Over 100 Democratic Party candidates for the Hong Kong District Council held a meeting earlier in the day with the electorate in Victoria Park, according to the RTHK broadcaster. The riot police raised a black flag and called on the crowd to disperse because the rally was unauthorized. Following their warning, the law enforcement officers used tears gas.
Some candidates engaged in a dialogue with the police, hoping that they would not prevent them from holding a rally. After the police entered Victoria Park, a member of the Legislative Council turned to them and demanded that the police give the demonstrators time to leave.
Protesters flee as the water cannon returns to Causeway Bay,— Geo (@Sandu7470) November 2, 2019
spraying water #HongKongPolice #China wants you to be silent.
PLEASE DON'T BE SILENT#RETWEET 💔#AlmightyGod#HumanRights#Hongkong #HKprotests#Uyghurs #Xinjiang#News#WorldCitiesDay pic.twitter.com/JN17uYLNcT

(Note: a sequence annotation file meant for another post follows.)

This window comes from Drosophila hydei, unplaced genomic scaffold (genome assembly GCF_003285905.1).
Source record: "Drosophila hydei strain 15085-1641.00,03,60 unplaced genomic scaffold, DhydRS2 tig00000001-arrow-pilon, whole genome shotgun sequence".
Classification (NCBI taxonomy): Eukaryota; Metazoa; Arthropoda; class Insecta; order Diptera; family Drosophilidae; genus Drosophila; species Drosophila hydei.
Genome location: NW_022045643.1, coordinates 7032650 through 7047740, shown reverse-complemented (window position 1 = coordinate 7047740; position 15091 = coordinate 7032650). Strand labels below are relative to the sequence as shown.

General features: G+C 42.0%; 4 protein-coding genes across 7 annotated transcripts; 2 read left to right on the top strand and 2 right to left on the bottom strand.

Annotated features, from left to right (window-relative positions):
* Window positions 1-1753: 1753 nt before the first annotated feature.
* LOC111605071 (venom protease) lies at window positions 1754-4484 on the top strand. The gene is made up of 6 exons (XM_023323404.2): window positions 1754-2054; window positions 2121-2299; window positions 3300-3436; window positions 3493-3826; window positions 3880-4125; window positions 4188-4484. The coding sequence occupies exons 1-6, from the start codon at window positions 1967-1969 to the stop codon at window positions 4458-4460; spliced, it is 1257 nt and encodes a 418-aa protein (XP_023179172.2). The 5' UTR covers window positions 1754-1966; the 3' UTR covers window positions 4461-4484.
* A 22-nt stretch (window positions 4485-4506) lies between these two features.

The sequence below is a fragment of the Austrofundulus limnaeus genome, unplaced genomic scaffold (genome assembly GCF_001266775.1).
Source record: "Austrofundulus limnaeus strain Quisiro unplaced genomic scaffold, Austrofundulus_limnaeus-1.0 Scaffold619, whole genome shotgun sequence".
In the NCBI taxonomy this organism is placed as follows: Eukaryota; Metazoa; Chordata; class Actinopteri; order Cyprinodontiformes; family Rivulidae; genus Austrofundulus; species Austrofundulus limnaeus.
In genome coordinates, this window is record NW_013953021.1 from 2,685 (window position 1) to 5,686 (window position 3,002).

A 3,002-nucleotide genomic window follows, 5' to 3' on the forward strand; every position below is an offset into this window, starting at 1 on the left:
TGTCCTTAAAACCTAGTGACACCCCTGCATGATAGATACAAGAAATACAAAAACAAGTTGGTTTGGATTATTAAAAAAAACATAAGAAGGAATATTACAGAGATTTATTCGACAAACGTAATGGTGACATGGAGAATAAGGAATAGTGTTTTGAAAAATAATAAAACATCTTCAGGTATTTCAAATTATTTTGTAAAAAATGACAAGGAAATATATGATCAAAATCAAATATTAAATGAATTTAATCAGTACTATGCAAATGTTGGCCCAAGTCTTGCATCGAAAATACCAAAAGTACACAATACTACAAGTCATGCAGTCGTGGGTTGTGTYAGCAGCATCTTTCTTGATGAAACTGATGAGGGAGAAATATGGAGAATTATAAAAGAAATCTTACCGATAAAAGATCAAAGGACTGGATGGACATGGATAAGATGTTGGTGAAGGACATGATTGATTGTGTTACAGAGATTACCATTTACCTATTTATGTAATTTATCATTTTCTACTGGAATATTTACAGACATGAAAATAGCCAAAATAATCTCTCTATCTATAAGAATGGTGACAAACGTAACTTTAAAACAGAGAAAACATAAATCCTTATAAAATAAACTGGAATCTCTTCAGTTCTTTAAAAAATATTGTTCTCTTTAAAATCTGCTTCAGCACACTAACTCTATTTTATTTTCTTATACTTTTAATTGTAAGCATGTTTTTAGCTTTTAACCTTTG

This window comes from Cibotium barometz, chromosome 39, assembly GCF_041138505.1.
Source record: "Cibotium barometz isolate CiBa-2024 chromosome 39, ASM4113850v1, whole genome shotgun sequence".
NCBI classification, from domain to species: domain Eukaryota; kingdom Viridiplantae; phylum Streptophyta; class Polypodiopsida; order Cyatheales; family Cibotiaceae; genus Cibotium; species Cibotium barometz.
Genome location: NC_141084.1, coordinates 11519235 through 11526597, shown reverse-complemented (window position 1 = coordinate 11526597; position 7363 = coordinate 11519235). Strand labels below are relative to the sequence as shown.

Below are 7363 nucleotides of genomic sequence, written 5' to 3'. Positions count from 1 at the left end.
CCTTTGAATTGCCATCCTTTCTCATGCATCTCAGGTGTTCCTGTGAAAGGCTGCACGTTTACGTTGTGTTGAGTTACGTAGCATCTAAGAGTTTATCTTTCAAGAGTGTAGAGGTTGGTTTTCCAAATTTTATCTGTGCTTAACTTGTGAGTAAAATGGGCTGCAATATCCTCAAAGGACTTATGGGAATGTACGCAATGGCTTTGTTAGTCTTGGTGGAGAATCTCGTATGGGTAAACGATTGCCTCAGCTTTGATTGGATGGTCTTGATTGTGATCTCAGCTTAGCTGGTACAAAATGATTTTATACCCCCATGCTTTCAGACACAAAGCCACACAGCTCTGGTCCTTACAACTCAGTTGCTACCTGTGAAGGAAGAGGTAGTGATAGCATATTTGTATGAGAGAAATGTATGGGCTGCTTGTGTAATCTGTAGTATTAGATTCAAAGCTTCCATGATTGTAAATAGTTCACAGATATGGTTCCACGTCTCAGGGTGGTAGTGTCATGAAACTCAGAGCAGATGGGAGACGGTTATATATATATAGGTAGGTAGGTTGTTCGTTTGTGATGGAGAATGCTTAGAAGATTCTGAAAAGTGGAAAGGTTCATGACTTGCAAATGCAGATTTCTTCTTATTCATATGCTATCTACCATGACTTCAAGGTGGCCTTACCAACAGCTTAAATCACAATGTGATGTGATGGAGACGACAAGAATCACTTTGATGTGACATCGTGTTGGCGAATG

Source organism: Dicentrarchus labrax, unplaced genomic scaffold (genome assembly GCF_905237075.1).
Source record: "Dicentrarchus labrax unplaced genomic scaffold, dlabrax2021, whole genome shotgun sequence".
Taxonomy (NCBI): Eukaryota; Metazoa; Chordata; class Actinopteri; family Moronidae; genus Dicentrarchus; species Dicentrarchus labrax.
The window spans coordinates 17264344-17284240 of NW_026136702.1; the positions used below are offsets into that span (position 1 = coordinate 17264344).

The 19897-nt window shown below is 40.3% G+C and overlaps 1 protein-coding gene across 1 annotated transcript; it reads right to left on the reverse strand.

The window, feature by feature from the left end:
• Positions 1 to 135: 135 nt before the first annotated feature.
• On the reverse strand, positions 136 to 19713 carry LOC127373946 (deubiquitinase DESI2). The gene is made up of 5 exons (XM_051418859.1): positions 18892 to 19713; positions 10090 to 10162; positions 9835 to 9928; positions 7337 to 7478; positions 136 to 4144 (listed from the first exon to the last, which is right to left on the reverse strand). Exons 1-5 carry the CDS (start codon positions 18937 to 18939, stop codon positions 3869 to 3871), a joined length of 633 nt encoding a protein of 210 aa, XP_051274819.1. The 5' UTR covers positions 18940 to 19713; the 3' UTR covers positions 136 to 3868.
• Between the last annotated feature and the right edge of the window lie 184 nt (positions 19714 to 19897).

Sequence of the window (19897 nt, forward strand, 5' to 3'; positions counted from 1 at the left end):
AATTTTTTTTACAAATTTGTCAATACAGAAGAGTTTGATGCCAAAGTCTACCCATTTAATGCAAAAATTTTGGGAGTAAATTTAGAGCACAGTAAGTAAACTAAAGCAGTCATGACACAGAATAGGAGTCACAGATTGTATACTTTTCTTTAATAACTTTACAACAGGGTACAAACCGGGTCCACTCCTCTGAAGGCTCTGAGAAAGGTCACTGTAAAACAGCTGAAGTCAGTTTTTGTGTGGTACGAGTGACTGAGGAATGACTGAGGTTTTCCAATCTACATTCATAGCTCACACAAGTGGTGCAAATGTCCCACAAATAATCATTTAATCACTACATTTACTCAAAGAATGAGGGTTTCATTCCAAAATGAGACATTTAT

The media outlet reported that in the second half of the day the police deployed water cannons in the Wan Chai district of Hong Kong. The water was mixed with tear gas. Some protesters gathered around the Queen's Road Central and were building barricades of bricks and other objects.
According to the South China Morning Post newspaper, protesters were throwing Molotov cocktails at the Wan Chai district police, in response to which they used cannons with tear gas and water.
The mass protests started in China's special administrative region in early June as a reaction to a highly unpopular bill that would have allowed people to be extradited to the mainland. The protests eventually escalated into violent confrontations between demonstrators and the police.
Hong Kong law enforcement officers maintain that they use force proportionately and only in response to violent acts or unlawful behavior by the protesters. Beijing views the situation in Hong Kong as a result of foreign interference in China's domestic affairs and expresses full support for the actions of local authorities.